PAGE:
Call the doctor if you see any signs of infection, or if there is severe redness, swelling, pus, or a warm sensation at the bite site. If you suspect a bite from an infected mosquito, monitor if fever arises with joint pain or rash within the next two weeks.
Dengue: After the bite of an infected mosquito, the incubation length is 3-14 days/averaging 4-7 days before symptoms manifest. Most patients will have a sudden onset of high fever (39-40°C) and more severe muscle pain with worsening pain behind the eyes. Skin rash will usually appear about 2-5 days after the onset of symptoms.
Chikungunya: The incubation period is 2-12 days/averaging 2-7 days. Patients also display high fever but have more severe joint pain in their hands, feet, knees and back. Skin rash will usually appear in the first 48 hours of symptoms.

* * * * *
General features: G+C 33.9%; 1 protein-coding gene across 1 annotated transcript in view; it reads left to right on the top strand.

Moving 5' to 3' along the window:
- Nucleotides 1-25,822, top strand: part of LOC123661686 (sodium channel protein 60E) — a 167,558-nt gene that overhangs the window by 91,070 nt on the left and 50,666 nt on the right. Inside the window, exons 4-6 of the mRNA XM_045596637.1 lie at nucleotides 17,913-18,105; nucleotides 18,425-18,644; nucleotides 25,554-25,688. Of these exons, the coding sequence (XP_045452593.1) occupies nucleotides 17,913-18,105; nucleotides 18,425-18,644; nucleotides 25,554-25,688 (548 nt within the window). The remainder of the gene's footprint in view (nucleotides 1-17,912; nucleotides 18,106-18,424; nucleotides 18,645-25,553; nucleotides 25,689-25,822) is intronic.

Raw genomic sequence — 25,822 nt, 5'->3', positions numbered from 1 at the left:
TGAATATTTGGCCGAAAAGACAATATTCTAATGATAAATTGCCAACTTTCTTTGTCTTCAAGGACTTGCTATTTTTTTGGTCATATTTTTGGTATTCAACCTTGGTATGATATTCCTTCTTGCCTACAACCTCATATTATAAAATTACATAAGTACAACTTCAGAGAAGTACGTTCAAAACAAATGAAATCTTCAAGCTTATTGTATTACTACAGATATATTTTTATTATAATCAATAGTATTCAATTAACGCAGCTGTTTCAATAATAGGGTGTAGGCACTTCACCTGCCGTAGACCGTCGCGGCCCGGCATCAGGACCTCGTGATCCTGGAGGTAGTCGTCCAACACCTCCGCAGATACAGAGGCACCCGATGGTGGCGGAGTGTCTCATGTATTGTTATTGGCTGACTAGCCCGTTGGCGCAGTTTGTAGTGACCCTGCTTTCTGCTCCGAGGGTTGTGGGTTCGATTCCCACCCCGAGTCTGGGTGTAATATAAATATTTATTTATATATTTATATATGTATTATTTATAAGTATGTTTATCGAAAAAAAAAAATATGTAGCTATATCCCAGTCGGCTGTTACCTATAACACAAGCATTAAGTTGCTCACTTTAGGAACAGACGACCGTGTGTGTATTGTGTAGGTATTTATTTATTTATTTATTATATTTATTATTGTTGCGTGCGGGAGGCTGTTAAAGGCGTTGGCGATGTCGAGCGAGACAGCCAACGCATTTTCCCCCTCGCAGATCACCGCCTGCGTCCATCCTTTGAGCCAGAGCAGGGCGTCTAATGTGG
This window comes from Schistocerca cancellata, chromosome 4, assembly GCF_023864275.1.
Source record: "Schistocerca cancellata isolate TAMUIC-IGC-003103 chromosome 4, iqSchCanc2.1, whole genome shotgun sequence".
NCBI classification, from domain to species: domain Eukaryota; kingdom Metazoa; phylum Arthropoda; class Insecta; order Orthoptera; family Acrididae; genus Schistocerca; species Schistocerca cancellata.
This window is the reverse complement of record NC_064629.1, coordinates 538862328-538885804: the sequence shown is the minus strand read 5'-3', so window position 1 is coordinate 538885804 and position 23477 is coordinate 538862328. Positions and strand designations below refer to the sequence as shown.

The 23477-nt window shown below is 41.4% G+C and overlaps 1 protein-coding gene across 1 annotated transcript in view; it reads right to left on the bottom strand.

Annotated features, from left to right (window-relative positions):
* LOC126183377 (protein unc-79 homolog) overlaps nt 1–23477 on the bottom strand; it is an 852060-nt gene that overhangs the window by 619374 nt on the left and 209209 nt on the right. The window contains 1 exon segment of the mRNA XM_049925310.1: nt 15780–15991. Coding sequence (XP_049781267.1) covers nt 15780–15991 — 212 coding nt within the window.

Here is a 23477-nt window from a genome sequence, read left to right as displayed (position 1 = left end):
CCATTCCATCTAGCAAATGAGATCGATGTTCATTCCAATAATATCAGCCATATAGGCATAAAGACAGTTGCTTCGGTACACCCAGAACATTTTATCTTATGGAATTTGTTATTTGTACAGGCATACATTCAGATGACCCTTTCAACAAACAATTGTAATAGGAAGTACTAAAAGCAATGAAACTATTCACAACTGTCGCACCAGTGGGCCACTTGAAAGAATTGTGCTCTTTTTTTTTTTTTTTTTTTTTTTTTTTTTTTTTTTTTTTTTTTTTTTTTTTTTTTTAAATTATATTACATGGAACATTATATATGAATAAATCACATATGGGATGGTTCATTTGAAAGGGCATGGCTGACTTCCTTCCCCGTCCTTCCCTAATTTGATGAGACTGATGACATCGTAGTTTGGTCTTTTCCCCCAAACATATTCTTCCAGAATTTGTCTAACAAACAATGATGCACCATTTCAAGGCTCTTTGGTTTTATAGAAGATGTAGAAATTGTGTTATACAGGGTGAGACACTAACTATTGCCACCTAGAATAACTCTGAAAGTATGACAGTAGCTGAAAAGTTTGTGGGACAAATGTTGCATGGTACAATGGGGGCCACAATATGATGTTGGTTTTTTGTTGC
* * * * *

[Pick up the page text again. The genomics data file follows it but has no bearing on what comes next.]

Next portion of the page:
Zika: The incubation period is 3-12 days with most patients having skin rashes that begin from the face and spread to other areas of the body. They will also have red eyes as well as low-grade fever (less than 38.5°C).

Be a proactive parent…
All parents are protective over their children, but when it comes to those dreaded mozzies, some combative strategies are needed. Here’s how you can keep them covered, without resorting to zipping them up in a spacesuit!

#1. Schedule their playtimes. Mosquitoes are most active during the dawn, early hours of the evening, as well as dusk, so it’s best to restrict your kids’ outdoors activity during those periods.

#2. Shower is power! Mosquitoes are attracted to lactic acid which is released from skin during exercise and when we sweat. Ensure your kids get a shower or bath after an energetic romp, but refrain from using strongly-scented skincare products as well.